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Chemistry of life continued and Cell theory intro

by: Marguerite Slabber

Chemistry of life continued and Cell theory intro BIOL 1110 04

Marketplace > University of Tennessee - Chattanooga > Biology > BIOL 1110 04 > Chemistry of life continued and Cell theory intro
Marguerite Slabber

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Carbon, hydrocarbons, isomers, polymers etc. and then cell theory that was cover in week 4
Principles of Biology I
Class Notes
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This 4 page Class Notes was uploaded by Marguerite Slabber on Sunday September 18, 2016. The Class Notes belongs to BIOL 1110 04 at University of Tennessee - Chattanooga taught by Adams in Fall 2016. Since its upload, it has received 5 views. For similar materials see Principles of Biology I in Biology at University of Tennessee - Chattanooga.


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Date Created: 09/18/16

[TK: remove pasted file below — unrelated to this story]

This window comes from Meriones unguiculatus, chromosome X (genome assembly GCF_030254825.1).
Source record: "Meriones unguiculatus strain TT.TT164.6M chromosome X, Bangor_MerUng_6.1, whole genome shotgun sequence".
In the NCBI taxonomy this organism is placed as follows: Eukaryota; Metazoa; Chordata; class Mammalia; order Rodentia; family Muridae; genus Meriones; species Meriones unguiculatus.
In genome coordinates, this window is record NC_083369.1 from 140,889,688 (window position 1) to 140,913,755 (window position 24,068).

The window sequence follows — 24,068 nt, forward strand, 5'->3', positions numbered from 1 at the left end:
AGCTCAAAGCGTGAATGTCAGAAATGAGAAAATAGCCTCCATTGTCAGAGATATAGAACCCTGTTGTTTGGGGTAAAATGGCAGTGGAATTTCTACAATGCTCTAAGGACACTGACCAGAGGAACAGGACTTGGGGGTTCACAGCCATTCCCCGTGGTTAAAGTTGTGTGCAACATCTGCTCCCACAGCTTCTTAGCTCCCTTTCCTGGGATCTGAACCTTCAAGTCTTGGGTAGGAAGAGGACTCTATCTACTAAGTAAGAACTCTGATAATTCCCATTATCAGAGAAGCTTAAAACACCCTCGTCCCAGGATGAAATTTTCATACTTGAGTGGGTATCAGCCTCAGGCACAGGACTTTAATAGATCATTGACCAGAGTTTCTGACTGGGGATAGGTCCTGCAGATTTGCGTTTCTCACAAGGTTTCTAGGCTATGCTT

Chemistry of life continues… (Week 4 notes) 1 Carbon - is the central component of organic compounds i Unique properties make it able to form backbone of large, complex molecules essential to life ii Can form 4 covalent bonds with up to 4 atoms iii Sing, double, or triple bonds iv Can form straight, branched chains, join into rings v Carbon bonds are strong and not easily broken 2 Hydrocarbons - organic compounds consisting only of carbon and hydrogen 3 Isomers - compounds with the same molecular formula but different structures 4 Functional groups change the properties of organic molecules i Some are insoluble in water i Hydrocarbons ii Some are soluble in water iii Some are acidic 2 Polymers - long chains of monomers linked through condensation reactions (many biological molecules are polymers) i Large polymers such as proteins, polysaccharides, and DNA are called macromolecules i Monomer -smaller/simpler molecules 2 Carbohydrates i Most important/abundant group of organic compounds on earth ii Starches, sugars, and cellulose i Starches and sugars - serve as energy sources for cells ii Cellulose - main structural components of walls that surround plant cells ii Monosaccharides i Simple sugars ii Glucose, fructose, and ribose 1 Glucose and fructose are isomers ii Disaccharides i Two monosaccharides joined together ii Maltose and sucrose ii Polysaccharides i Lots of simple sugars linked (long chains of repeating simple sugars) ii Most carbohydrates iii Starch, glycogen and cellulose ii Carbs- most abundant organic compound i Sugar ii Starch 1 Primary form of energy storage in plants 2 Typical form of carbohydrate used for energy storage in plants a In granules in organelles called amyloplasts (specific to plants) ii Cellulose 1 Insoluble polysaccharide composed of many glucose molecules joined together 2 Most abundant carbohydrate (amounts for >50% of carbon in plants) 3 Humans lack enzymes to digest cellulose and cannot use it as a nutrient ii Glycogen (important in animals) 1 Form in which joined glucose subunits are stored as an energy source in animal tissues 2 Similar to starch but glycogen is more extensively branched and more water soluble 3 In vertebrates glycogen is mainly stored in liver and muscle cells ii Some Carbohydrates have special roles i Chitin - a main component of cell walls of fungi and of the external skeleton of insects, crayfish and arthropods ii Glycoproteins - compounds present on outer surface of cells 1 Most proteins secreted by cells are glycoproteins (mucus components) 2 Lipids (tends to be our fats) i Characterized by the fact that they are insoluble in some solvents (e.g. ether and chloroform) and relatively soluble in water ii Biologically important lipids i Fats 1 Most abundant lipids in living organisms 2 Efficient way to store energy ii Phospholipids 1 One end of the molecule is water soluble and one end is water insoluble a Components of cell membrane ii Carotenoids 1 Insoluble in water and oily consistency 2 Orange and yellow pigments a Trees (lots of orange and yellow) b Birds (consume) ii Steroids  Cholesterol - component of animal cell membrane  Bile salts - emulsify/breaks down fats in the intestines  Hormones - regulate reproduction and metabolism iii Waxes 8. Proteins a Macromolecules composed of amino acids b Polymers c Amino acids - molecule containing amino group (--NH ) and2a carboxyl group (--COOH) d The most versatile cell component e Involved in almost all aspects of metabolism because most enzymes are proteins i Enzyme - molecules that accelerate chemical reaction in an organism b The chains that make up a protein are twisted or folded to form a macromolecule with a specific conformation (3D shape) c The amino acid sequence of a protein determines its conformation -> protein conformation determines function i AA sequence -> conformation ->function ii Proteins -> phenotype <- DNA i A single protein can have more than one distinct structural region, called a domain ii Each domain in a protein can have its own function iii 20 AMINO ACIDS IN EVERY PROTEIN a Sickle cell anemia - disease caused by mutation (physical change to DNA) that causes substitution of amino acid valine for glutamic acid in hemoglobin i This substitution makes the hemoglobin less soluble and more likely to form crystal structure ii This alteration affects red blood cells and makes them crescent shapes 9. Nucleic Acids a Transmit hereditary info and determine which proteins a cell manufactures b 2 types of cells 1 Deoxyribose nucleic acid (DNA)  Composed of genes and contains instructions for making proteins (guides processes of protein synthesis) 2 Ribonucleic acid (RNA)  Participates in process in which amino acids are linked (there are 20 amino acids) b Nucleic acids are composed of  A 5 carbon sugar (S)  One or more phosphate group (P)  Nitrogenous base (N)  Purines (adenine, A; guanine, G)  Pyrimidine (cytosine, C; thymine, T)  A - T; C - G a Some other nucleotides function in energy transfers and other cell functions ATP (adenosine triphosphate) is the major energy currency of cells CTP (guanosine triphosphate) can transfer energy and has role in cell signaling Cell Theory Hook - (1600's) first person to use word "cells" to describe room like structures Brown - (1800's) "nucleus" 1800's - when cell theory was developed "all living things are composed of cells" I Cell Theory 1 Basic units of organization and function in all living organisms 2 All cells come from other cells 3 All living cells have evolved from a common ancestor i Basic similarities in structure and molecules of which they're made ii Striking similarities at cellular level in diverse organism II Cell organization o Organization of cells and small size allow cells to maintain homeostasis  Appropriately balance internal environment o To maintain homeostasis, contents must be separated from external environment  Plasma membrane  Structurally distinctive surface membrane that surrounds cell  Makes interior of cell an enclosed compartment o Cells have organelles  Internal structures  Carry out metabolic activities and manufacturing structures necessary for functioning and reproduction  Each cell has genetic instructions coded into it's DNA, which is in a limited region of the cell 2 Cell size is limited o Most cells are microscopic o Some are slightly bigger - e.g. human egg cell is size of a dot made with a pencil o Why?  Consider what a cell must do to maintain homeostasis and grow  Cells take in food and other materials and rid itself of waste  Everything passes through plasma membrane  Plasma membrane must be big enough to keep up with the demands of the cell  Critical factor limiting size is ratio of surface area (plasma membrane) to it's volume (inside of cell)  Ratio of the surface area to the volume that limits the cell size - cell becomes larger, volume increases at greater ratio than surface area  Increasing critical size, number of molecules required could not be transported into and out of / around cell fast enough 3 Cell size and shape are adapted to function o Some cells change shape as they move o Sperm cells have long whip-like tails (flagella) for locomotion o Nerve cells have long, tin extensions that allow them to transmit messages great distances 4 Prokaryotic and Eukaryotic Cells = the two basic types of cells o Bacteria and archaea -> Prokaryotic o All other organisms -> Eukaryotic 5 Organelles in Prokaryotic Cells are not surrounded by membranes o Typically, smaller than eukaryotic cells o DNA typically located in nuclear are or nucleoid o Unlike nucleus in eukaryotic cells, nuclear area is not enclosed by membrane o Term "prokaryotic" means "before the nucleus" (= major difference between prokaryotic and eukaryotic cells) o Like eukaryotic cells, they're surrounded by a plasma membrane o Most have cell walls - extra cellular structures that enclose the entire cell o Many have flagella (for locomotion)  Long fivers that project from surface o Bacterial cells contain ribosomes  Small complexes of RNA and protein that synthesizes polypeptides  Smaller than in Eukaryotic cells